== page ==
Mouse was glad. She sat up and took the toy, felt the wooden body still warm from Tigg’s palm and smoothed a finger over the new stitches which were even and tight. Kit tiptoed back to her bed and Tigg turned away from them and into sleep. Already there were dozens of colours and textures woven into the rope. At one end the stitches were less accomplished. They made a random pattern in a thick, old yarn that was rough under the fingertips. In the middle there were sections much longer than an inch, one almost a ruler’s length that was roughly knotted together in muscle-red wool. Other ribs had a silky feel and the newest was done in a delicate blue fibre that went shiny when held to the light.
The cleanliness rule: A sponge-down was timetabled each morning and a bath every evening.
Her skin felt dry and she wondered if the twice-daily soaking was shrinking her. Kit had told her about the small bathroom beside Den. It was cold but private, the only wash room with a lock. And it was always empty, so that was where she went.
Bath pearls were the new thing that year. Everyone had brought some to swap and barter for. There were see-through-me’s and ones with pearly skins in different colours. She loved coddling them in a fist till they were warm and soft, or rolling them on her tongue to taste the sweet soapy skins. When the pearls melted in a hot bath the skins danced like seaweed. She’d stay in after pulling the plug, waiting for the water to drain, and when it reached the level of her heels she’d raise herself to the ledge, hug her knees and let her body tilt. The tub would be so slippy from the oil that she’d skid along it on her back and fly half way up the far end. She’d do this five or six times till the surface felt scratchy on her spine. The steam and the game warmed the room and misted the mirror over the sink.
Eventually the holidays drew close. Trunks were hauled up from the basement and tuck boxes with left-over sweets were handed back. Jubilant now, they had one week left to binge on cola bottles, jelly snakes and strawberry bootlaces. No one thought much about the missing girl, the ghost. It was hot in July and the dorm windows were opened wide. The air was still and baked, sweet with glucose.
Kit took the rope and tied an end to a door handle. She stretched it across the hall to gage how long a term was. Longer than a skipping rope. Kit had been getting stranger about the rope, inspecting it with more care each evening, twisting it, smelling the wool, wrapping it round herself and stroking it against her cheeks. The ritual was so slow it had made her late for lights-out more than once, and she’d been desperate to get stitches added, shaking dorm-sisters from dreams to hand over the wool.
During the last week there were injections, kit checks and nit checks. The cook would use up anything left over, so it was sandwiches for tea. They stood for grace, waiting to chant 'amen', and Mouse stared into the pink mix of shredded carrots and something else, nail-clipping white. Even the name was like gagging. Slaw. The sound of something stirred in a trough. There was a medicine smell, sharp and sour, and she knew the pink fronds would conceal plump raisins, put there to burst between her teeth and make her feel sickened.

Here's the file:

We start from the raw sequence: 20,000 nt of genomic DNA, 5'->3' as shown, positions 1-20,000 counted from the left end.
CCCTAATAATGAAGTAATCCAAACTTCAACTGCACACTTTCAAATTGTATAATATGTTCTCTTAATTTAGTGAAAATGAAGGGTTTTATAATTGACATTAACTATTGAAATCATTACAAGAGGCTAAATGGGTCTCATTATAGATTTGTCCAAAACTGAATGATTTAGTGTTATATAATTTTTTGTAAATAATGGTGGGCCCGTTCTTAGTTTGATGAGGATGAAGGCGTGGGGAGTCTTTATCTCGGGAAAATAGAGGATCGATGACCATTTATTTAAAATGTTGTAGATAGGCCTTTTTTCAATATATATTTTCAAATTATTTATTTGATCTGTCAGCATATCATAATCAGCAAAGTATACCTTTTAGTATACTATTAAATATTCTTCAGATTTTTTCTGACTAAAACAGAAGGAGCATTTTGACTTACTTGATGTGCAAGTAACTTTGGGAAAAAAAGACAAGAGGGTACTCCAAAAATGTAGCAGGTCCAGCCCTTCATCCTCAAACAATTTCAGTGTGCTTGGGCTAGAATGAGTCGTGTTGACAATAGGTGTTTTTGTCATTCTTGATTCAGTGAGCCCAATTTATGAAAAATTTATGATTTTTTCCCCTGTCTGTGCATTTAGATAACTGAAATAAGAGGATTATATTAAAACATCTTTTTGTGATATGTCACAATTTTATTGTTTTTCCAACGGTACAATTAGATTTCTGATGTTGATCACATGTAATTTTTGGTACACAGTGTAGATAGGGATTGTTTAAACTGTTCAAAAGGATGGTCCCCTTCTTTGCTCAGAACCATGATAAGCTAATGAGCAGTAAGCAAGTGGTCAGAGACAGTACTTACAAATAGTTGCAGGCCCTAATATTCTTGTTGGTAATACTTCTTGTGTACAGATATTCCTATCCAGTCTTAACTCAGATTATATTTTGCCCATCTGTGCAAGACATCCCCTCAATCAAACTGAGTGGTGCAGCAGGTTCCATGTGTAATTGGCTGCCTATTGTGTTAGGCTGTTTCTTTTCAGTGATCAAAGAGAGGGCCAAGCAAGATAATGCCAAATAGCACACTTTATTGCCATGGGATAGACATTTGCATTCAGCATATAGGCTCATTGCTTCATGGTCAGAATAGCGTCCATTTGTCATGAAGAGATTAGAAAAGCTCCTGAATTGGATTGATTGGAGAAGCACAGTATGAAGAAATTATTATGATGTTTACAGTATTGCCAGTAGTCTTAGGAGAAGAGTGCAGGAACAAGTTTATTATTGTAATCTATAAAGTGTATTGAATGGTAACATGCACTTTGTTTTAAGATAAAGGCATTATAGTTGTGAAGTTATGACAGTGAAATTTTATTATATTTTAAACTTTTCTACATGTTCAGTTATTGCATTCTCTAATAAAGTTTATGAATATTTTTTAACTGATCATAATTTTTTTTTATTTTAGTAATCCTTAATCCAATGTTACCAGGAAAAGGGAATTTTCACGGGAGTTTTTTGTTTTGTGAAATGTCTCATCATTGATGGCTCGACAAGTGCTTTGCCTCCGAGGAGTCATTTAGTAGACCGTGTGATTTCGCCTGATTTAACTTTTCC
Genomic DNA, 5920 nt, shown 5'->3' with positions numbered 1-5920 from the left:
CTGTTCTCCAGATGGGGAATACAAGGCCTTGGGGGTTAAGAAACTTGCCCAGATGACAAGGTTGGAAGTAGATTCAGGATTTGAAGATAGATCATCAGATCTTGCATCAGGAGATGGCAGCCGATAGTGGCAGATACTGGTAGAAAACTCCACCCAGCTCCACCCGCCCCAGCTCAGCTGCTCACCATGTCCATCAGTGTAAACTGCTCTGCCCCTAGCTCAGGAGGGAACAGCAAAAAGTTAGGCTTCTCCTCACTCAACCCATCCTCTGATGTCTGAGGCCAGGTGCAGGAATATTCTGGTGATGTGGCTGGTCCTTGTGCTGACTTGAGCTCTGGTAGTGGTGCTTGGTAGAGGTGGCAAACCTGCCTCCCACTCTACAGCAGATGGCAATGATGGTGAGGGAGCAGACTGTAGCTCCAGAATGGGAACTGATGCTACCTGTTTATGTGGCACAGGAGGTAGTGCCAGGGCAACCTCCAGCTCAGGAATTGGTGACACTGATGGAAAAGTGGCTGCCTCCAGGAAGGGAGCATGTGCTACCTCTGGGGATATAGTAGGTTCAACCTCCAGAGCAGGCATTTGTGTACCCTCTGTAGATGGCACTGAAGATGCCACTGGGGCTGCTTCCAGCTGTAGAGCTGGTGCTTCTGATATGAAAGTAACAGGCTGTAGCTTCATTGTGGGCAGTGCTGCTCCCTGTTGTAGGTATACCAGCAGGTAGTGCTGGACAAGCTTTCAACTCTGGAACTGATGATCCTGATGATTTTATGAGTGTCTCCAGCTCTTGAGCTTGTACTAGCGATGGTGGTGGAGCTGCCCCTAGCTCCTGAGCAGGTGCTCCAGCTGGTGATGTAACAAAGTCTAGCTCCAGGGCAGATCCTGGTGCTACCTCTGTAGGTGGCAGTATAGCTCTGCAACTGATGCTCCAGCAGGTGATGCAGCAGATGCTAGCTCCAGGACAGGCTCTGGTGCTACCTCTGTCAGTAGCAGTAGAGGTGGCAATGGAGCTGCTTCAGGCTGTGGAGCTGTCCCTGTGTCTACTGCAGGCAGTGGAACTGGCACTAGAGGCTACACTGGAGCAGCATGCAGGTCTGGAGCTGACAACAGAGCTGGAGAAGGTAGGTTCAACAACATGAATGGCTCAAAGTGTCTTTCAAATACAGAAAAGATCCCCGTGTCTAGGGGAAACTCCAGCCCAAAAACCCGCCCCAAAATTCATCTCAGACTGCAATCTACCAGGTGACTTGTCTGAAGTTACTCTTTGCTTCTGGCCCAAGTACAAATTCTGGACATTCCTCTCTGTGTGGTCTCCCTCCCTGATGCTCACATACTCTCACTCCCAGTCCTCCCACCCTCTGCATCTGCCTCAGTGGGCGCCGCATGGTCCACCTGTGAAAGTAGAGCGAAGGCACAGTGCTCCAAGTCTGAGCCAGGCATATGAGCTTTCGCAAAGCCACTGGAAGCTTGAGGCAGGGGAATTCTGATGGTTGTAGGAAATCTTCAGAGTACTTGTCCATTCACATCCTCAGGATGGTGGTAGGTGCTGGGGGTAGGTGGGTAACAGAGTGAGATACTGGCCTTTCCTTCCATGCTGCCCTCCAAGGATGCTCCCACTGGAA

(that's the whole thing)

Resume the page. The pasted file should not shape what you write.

The leftovers rule: If a girl didn’t finish, she got it again for breakfast.
Mouse couldn’t sleep. It got dark slowly, but the curtains had been left open and when the moon rose it was low and round and red. She lay awake, amazed by the giant moon. It was like gaping at a deep cut. She could see the pits and lines on the moon’s surface, like a hand print, and she rushed to think the right words for a prayer, wondering if this was actually some kind of god, something looking. That was when she thought she heard a noise. And she noticed that Kit’s bed was empty. She sat up, and as soon as she did she knew it was a mistake. It was the coleslaw, fronds licking her stomach, making chains, slithering through passages. The white bread was sticking in her throat, soaked in the sour slime. The moon was right over her bed, whirring and blazing.
She gathered the marzipan cover round herself and looked in the mirror. Kit’s face was staring at her with her eyes like a bird and a finger pressing on her lips. The rope was coiled all around her. It was even longer now, thousands of nights, not weeks but years counted down, inch by inch. And Kit was ill. In the light of the moon her face was white, as white as if she had just hung herself out, long and white like an icicle.
The most important rule: If a girl died in school she would never go home.
Her insides were out before she could reach the washing area, splattering first the green floor and then three, four sinks in a row, splashing back into her face and dribbling through her mousy hair. The smell of it was strong and sweet. She let her head hang over the sinks and breathed it in, looked into it till more came up, and more again.
The teachers heard the sickness. They came and listened and told her to shush. They carried her outside under the red moon. It was freezing and the air seemed to pull at Mouse's breath. Her body was wrapped in the marzipan bed cover, but the night was cold and damp on her feet and face. Something was gripped tight in her fingers and a teacher prized it from her. It was the wooden knitting doll with the painted seagull eyebrows and blood red lips. They told her it was confiscated so she could rest, and they took it away before dropping her off. They would ask the other girls who it belonged to, and no one would know.
The sleeping rooms were named after trees. Mouse would find the missing rooms now. They were in the sanatorium below the hill, a place designed for recuperation. Pine, Willow, Elm, rooms not lived-in and silent enough to hear a clock that ticked in the Sister’s clinic below. There were whole rooms of empty beds. No toys, only books that had been there for fifty years, ancient copies of Enid Blyton with brightly coloured jackets. Signs on ground floor windows said ‘Don’t tap on the glass’.